With the regional drought carrying on for its third year, Iraq is in a water bind as its rivers dry up. Turkey’s Hurriyet Daily News reports that Baghdad has urged Istanbul and Damascus to release water so that residents of southern Iraq don’t flee of thirst. The problem is that they are suffering from water problems of their own. Left, the three countries’ ministers meet in Ankara.
Iraq, once a food exporter, has to import 80 percent of its supply this year. The country has turned off the hydroelectric power plants over the Euphrates and Tigris Rivers to release dammed waters, but it hasn’t been enough. Now Iraq wants Syria and Turkey, both upstream, to release their own dams. In response, Turkey said they are trying, but global warming is decreasing the water supply there too:
“We even abnegated our electricity production in order to provide Iraq and Syria with more water,” said Environment and Forest Minister Veysel Eroğlu, who hosted the Ankara summit along with Energy and Natural Resources Minister Taner Yıldız.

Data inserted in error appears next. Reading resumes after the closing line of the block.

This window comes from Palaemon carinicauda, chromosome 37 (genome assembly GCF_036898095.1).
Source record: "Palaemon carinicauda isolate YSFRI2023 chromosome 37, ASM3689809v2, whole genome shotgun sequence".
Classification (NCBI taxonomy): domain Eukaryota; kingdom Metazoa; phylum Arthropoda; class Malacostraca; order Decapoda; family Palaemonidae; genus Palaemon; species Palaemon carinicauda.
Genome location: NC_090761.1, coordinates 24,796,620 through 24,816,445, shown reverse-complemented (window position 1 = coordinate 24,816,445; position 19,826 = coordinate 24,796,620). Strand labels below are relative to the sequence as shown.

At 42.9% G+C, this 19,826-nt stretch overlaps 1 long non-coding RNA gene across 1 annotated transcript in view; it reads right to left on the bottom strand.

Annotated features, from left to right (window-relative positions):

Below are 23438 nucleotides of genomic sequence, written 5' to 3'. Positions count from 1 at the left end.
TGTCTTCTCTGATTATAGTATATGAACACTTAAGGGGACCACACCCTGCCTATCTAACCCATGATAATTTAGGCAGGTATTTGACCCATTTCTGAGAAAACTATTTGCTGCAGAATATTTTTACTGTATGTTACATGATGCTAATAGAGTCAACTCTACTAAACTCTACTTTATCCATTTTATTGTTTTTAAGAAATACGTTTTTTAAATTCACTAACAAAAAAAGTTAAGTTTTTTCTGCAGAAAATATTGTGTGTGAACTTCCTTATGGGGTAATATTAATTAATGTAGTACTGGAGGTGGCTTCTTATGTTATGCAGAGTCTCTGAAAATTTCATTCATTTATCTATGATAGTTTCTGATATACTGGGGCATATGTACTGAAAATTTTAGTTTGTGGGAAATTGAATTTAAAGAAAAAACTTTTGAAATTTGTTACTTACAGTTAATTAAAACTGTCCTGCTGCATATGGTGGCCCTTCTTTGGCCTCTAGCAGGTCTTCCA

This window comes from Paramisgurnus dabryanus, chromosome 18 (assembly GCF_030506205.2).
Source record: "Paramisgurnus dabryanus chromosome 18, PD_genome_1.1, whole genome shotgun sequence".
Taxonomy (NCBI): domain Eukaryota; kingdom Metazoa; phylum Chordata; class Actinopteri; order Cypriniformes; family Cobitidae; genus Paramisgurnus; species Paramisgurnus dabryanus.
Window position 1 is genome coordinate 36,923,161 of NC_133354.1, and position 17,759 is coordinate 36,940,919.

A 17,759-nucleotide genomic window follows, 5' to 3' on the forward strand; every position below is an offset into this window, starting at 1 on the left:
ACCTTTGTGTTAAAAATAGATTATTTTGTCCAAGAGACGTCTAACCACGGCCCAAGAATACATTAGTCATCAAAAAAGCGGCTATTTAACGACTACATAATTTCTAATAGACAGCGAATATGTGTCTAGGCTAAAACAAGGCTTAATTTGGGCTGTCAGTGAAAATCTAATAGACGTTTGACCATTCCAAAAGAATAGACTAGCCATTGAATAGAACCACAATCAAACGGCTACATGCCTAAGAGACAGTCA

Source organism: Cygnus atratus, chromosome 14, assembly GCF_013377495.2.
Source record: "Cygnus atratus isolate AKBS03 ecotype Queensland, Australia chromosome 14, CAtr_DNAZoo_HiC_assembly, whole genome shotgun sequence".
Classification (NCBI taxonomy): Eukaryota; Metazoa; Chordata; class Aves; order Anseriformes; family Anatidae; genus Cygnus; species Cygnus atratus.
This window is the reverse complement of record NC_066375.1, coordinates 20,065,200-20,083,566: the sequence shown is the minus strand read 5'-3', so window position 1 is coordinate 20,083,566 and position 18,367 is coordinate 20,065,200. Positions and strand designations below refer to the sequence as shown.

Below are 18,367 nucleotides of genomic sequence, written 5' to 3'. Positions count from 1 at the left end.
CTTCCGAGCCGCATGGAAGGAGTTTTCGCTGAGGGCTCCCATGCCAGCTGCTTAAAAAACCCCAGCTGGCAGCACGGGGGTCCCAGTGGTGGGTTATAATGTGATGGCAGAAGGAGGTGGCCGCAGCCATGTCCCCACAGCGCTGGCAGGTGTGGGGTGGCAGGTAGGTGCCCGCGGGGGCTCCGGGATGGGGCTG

Eroğlu said climate change was the main cause of the dried-up riverbeds.
“Turkey’s biggest dam, the Atatürk Dam, has been almost emptied. The water level decreased by 10 percent,” he said, confirming that his country had provided a flow of 500 cubic meters per second in line with its legal responsibilities.
Iraq’s water shortage is having disastrous effects. An area that used to be known as the Garden of Eden – 9,00 km. sq. of lush marshes – has shriveled into a parched pach of 760 km. sq. The depopulated wasteland is becoming a haven for drug smugglers. In April Turkey announced it would release more water to revive the marshes, but apparently that effort hasn’t gotten too far.
But Syria and Turkey have their issues, as well. Climate change has emptied out 160 villages in the northern reaches of Syria, while lakes in Turkey have been drying up or turning into polluted salt water marshes thanks to warming and river diversion.
:: Photo from Hurriyet